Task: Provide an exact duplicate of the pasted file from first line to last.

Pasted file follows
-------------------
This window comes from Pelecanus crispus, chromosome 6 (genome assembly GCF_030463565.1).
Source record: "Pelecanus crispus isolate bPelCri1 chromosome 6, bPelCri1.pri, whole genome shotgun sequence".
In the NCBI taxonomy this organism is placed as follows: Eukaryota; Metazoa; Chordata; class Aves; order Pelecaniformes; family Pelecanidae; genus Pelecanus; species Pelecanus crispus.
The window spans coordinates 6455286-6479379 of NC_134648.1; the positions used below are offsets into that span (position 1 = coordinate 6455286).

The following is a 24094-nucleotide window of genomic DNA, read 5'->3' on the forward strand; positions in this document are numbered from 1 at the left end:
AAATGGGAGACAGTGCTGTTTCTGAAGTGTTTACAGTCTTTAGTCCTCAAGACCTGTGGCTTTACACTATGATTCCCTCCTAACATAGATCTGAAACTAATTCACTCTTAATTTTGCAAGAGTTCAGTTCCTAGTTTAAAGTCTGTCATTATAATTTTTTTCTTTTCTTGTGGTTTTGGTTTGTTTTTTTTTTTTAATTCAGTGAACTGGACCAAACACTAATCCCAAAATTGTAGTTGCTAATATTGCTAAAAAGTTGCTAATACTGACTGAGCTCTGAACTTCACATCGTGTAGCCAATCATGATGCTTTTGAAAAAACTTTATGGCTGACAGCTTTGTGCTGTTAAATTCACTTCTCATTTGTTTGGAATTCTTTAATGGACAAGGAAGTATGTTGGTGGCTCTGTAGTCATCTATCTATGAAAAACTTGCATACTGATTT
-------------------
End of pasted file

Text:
This window comes from Pelecanus crispus, chromosome 6 (genome assembly GCF_030463565.1).
Source record: "Pelecanus crispus isolate bPelCri1 chromosome 6, bPelCri1.pri, whole genome shotgun sequence".
In the NCBI taxonomy this organism is placed as follows: Eukaryota; Metazoa; Chordata; class Aves; order Pelecaniformes; family Pelecanidae; genus Pelecanus; species Pelecanus crispus.
The window spans coordinates 6455286-6479379 of NC_134648.1; the positions used below are offsets into that span (position 1 = coordinate 6455286).

The following is a 24094-nucleotide window of genomic DNA, read 5'->3' on the forward strand; positions in this document are numbered from 1 at the left end:
AAATGGGAGACAGTGCTGTTTCTGAAGTGTTTACAGTCTTTAGTCCTCAAGACCTGTGGCTTTACACTATGATTCCCTCCTAACATAGATCTGAAACTAATTCACTCTTAATTTTGCAAGAGTTCAGTTCCTAGTTTAAAGTCTGTCATTATAATTTTTTTCTTTTCTTGTGGTTTTGGTTTGTTTTTTTTTTTTAATTCAGTGAACTGGACCAAACACTAATCCCAAAATTGTAGTTGCTAATATTGCTAAAAAGTTGCTAATACTGACTGAGCTCTGAACTTCACATCGTGTAGCCAATCATGATGCTTTTGAAAAAACTTTATGGCTGACAGCTTTGTGCTGTTAAATTCACTTCTCATTTGTTTGGAATTCTTTAATGGACAAGGAAGTATGTTGGTGGCTCTGTAGTCATCTATCTATGAAAAACTTGCATACTGATTT